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‘Mockingjay Part 2’ • All Things Must Pass •

The Night Before

November 19, 2015

The Hunger Games: Mockingjay, Part 2

(**) PG-13

If there is a complaint to be made in regard to the final installment of The Hunger Games: Mockingjay, Part 2, one would have to look not further than the last installment in the beloved series, Mockingjay, Part 1.

For those of you not in the know, it’s worth noting that the third book in the series, Mockingjay, was split into two films for no discernible reason other than to generate bonus revenue streams to the financiers of the franchise. This is a trend that began with the cinematic adaptations of the final Twilight and Harry Potter books and shows no signs of ending. And therein lies the problem. A book that could have easily been adapted into a compelling two and half hour film now clocks in at a whopping four and half hours. This is going under the assumption that you’re going to sit through both films, a feat that is pretty much required in order to keep up with the narrative of the films.

Mockingjay, Part 2 is one of the talkiest franchise films I can recall ever having seen. The cardinal rule of screenwriting that is ‘show, don’t tell’ is broken so many times during the course of the film that I finally lost count.

Jennifer Lawrence in the final Hunger Games

Characters constantly talk (and talk and talk and talk) about things that are going on elsewhere in the film’s universe while the audience sits there waiting for the plot to get underway, which eventually happens after nearly eighty minutes have transpired with nothing of note actually transpiring up until that point.

If you’ll recall at the end of Mockingjay, Part 1 the heroine of the Hunger Games series, Katniss (Jennifer Lawrence), was nearly choked to death by her on again/off again love interest and comrade in the initial Hunger Games competition, Peeta (Josh Hutcherson), who had been brainwashed by the organization known as The Colony. Katniss survives to live another day while Coin (Julianne Moore), leader of the resistance, plants the seed of an idea that perhaps Katniss should assassinate President Snow (Donald Sutherland), the man responsible for the nefarious Hunger Games and many of the other woes that have befallen this futuristic society. Katniss decides to make that her mission and off she goes on a journey more filled with tedium than excitement. I counted three action sequences during the film’s 136 minute running time, the rest of the film being padded with endless amounts of dialogue.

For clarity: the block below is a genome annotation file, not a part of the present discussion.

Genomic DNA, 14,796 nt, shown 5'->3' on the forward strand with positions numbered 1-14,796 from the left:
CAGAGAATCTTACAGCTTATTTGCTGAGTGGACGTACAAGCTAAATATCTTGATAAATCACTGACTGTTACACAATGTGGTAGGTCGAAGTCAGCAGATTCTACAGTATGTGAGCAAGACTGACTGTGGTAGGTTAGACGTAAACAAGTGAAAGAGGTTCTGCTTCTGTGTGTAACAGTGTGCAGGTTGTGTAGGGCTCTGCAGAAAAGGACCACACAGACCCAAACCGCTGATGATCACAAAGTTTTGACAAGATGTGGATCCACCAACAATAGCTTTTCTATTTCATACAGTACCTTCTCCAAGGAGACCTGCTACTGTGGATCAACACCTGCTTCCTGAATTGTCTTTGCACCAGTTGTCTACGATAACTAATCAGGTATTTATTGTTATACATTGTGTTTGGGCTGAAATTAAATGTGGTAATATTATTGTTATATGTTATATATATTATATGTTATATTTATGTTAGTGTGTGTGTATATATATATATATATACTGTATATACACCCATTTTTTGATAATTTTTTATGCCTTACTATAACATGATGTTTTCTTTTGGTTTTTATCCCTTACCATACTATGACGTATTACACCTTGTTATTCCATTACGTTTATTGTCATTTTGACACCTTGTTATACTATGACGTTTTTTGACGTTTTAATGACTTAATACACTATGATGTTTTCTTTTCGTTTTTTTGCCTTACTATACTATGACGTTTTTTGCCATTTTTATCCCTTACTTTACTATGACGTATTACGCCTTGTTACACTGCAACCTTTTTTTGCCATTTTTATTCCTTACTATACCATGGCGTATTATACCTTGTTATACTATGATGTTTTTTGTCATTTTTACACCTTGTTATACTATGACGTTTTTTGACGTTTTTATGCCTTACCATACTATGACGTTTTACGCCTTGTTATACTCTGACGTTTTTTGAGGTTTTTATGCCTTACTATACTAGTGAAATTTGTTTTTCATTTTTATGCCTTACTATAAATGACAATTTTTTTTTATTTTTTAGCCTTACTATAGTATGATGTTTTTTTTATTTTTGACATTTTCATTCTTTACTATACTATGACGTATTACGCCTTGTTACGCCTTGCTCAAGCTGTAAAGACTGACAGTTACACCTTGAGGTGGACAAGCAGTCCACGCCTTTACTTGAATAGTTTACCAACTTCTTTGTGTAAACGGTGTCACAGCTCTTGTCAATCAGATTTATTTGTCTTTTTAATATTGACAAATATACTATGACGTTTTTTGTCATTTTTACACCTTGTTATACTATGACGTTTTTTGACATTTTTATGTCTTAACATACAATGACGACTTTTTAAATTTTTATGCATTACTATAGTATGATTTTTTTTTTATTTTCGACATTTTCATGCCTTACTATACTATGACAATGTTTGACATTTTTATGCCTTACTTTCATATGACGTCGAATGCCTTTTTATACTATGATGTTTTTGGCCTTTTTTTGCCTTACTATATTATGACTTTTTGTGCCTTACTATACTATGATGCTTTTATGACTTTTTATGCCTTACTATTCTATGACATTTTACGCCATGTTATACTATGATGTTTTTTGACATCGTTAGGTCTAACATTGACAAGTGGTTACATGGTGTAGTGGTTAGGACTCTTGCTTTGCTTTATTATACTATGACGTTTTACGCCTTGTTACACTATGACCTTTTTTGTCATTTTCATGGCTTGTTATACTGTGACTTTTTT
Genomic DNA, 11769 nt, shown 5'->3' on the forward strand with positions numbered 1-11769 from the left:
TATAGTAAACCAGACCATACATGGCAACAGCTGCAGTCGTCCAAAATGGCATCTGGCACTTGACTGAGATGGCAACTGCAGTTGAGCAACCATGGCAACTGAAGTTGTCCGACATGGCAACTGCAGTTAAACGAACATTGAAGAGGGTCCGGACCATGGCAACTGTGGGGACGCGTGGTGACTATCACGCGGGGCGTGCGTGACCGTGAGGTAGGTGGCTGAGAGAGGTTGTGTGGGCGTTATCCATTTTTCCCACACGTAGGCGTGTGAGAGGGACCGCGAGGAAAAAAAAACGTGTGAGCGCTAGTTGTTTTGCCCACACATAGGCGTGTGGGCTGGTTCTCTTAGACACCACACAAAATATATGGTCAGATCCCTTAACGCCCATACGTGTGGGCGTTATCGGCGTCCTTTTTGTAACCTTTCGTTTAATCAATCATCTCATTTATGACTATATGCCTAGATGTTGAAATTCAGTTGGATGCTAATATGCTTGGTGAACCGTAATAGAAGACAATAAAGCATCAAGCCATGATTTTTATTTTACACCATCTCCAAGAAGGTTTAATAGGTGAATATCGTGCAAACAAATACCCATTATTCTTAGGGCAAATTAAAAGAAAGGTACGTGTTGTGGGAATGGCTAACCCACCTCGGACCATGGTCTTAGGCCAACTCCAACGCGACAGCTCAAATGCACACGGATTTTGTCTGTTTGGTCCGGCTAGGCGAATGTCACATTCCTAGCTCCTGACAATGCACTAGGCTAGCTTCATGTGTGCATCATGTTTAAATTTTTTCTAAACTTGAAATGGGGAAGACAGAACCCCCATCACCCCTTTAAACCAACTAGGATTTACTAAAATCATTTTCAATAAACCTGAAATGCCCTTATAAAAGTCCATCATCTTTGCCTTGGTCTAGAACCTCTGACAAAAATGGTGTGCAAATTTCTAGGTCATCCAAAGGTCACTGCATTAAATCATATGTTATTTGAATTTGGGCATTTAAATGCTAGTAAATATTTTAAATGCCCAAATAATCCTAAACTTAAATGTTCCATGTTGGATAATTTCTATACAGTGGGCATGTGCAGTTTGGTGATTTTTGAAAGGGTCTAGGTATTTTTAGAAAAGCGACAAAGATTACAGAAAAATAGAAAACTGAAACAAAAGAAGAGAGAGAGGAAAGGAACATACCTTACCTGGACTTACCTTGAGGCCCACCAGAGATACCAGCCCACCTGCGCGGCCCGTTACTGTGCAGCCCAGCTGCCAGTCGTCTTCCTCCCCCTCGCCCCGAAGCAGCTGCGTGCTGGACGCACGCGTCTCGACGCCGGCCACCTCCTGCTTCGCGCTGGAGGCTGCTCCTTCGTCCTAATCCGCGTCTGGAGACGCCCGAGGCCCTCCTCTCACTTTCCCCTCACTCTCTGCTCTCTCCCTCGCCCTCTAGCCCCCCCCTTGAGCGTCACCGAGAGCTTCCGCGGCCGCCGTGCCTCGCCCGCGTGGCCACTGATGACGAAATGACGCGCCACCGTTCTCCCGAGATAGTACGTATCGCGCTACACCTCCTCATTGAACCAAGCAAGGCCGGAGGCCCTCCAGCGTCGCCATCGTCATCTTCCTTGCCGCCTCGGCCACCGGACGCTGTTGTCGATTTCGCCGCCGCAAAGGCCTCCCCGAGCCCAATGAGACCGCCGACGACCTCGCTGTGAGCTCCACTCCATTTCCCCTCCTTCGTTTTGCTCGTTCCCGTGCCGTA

The final chapter of this franchise is likely to satisfy fans of the fans of these books as I’m told it’s quite faithful to its source material. Unfortunately, that’s about the only people who are going to be pleased with this disappointing wrap up to a film series that initially offered such promise. Even the sight of Phillip Seymour Hoffman in his final screen appearance is not enough to recommend it.

Opening Thursday, November 19, in Hickory.

All Things Must Pass: The Rise and Fall of Tower Records  (*** 1/2)

Having always been a music fan, in my formative years I longed for the opportunity to patronize one of the Tower Records locations, the majority of which were clustered on the west coast. I secretly harbored wishes that, perhaps, the chain would expand into my neck of the woods so that I might be able to experience what I had only read and heard about, up until that point. In those heady days before music fans had such unfettered access to so many choices, we could only imagine what treasures lay waiting to be discovered at the legendary Tower Records.

They say you can’t miss what you never had but after seeing the new documentary on the famed record store chain, All Things Must Pass: The Rise and Fall of Tower Records, I can’t help but feel a certain amount of wistfulness and nostalgia for a time that’s come and gone. Record stores like Tower Records and its kind simply don’t exist anymore and it’s a shame. Those places were more than record stores. They were also invaluable sources for connecting with other like-minded music fans whose passions rivaled your own. That sense of community still exists somewhat in the virtual world but it’s not quite the same, a sad fact that the film points out all too vividly.